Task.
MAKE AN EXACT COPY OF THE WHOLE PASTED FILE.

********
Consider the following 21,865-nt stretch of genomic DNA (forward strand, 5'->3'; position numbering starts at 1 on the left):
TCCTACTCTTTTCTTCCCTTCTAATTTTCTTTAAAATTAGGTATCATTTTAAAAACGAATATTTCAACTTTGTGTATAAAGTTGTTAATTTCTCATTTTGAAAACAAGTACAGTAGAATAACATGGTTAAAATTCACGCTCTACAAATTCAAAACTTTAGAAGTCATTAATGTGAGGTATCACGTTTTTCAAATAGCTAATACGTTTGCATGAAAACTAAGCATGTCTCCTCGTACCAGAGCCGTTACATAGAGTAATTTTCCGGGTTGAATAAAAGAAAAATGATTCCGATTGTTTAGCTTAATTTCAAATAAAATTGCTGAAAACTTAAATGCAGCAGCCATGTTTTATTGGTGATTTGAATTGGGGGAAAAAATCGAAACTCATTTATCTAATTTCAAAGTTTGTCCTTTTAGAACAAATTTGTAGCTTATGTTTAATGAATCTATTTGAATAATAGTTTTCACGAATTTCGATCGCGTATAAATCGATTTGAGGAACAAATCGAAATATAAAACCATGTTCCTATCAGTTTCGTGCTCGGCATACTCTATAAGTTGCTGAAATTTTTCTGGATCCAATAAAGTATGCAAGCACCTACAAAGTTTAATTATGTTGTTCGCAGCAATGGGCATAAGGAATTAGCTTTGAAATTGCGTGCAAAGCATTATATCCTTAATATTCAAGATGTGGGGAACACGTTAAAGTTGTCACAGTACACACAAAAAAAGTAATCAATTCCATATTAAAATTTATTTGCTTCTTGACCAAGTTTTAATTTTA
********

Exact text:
Consider the following 21,865-nt stretch of genomic DNA (forward strand, 5'->3'; position numbering starts at 1 on the left):
TCCTACTCTTTTCTTCCCTTCTAATTTTCTTTAAAATTAGGTATCATTTTAAAAACGAATATTTCAACTTTGTGTATAAAGTTGTTAATTTCTCATTTTGAAAACAAGTACAGTAGAATAACATGGTTAAAATTCACGCTCTACAAATTCAAAACTTTAGAAGTCATTAATGTGAGGTATCACGTTTTTCAAATAGCTAATACGTTTGCATGAAAACTAAGCATGTCTCCTCGTACCAGAGCCGTTACATAGAGTAATTTTCCGGGTTGAATAAAAGAAAAATGATTCCGATTGTTTAGCTTAATTTCAAATAAAATTGCTGAAAACTTAAATGCAGCAGCCATGTTTTATTGGTGATTTGAATTGGGGGAAAAAATCGAAACTCATTTATCTAATTTCAAAGTTTGTCCTTTTAGAACAAATTTGTAGCTTATGTTTAATGAATCTATTTGAATAATAGTTTTCACGAATTTCGATCGCGTATAAATCGATTTGAGGAACAAATCGAAATATAAAACCATGTTCCTATCAGTTTCGTGCTCGGCATACTCTATAAGTTGCTGAAATTTTTCTGGATCCAATAAAGTATGCAAGCACCTACAAAGTTTAATTATGTTGTTCGCAGCAATGGGCATAAGGAATTAGCTTTGAAATTGCGTGCAAAGCATTATATCCTTAATATTCAAGATGTGGGGAACACGTTAAAGTTGTCACAGTACACACAAAAAAAGTAATCAATTCCATATTAAAATTTATTTGCTTCTTGACCAAGTTTTAATTTTA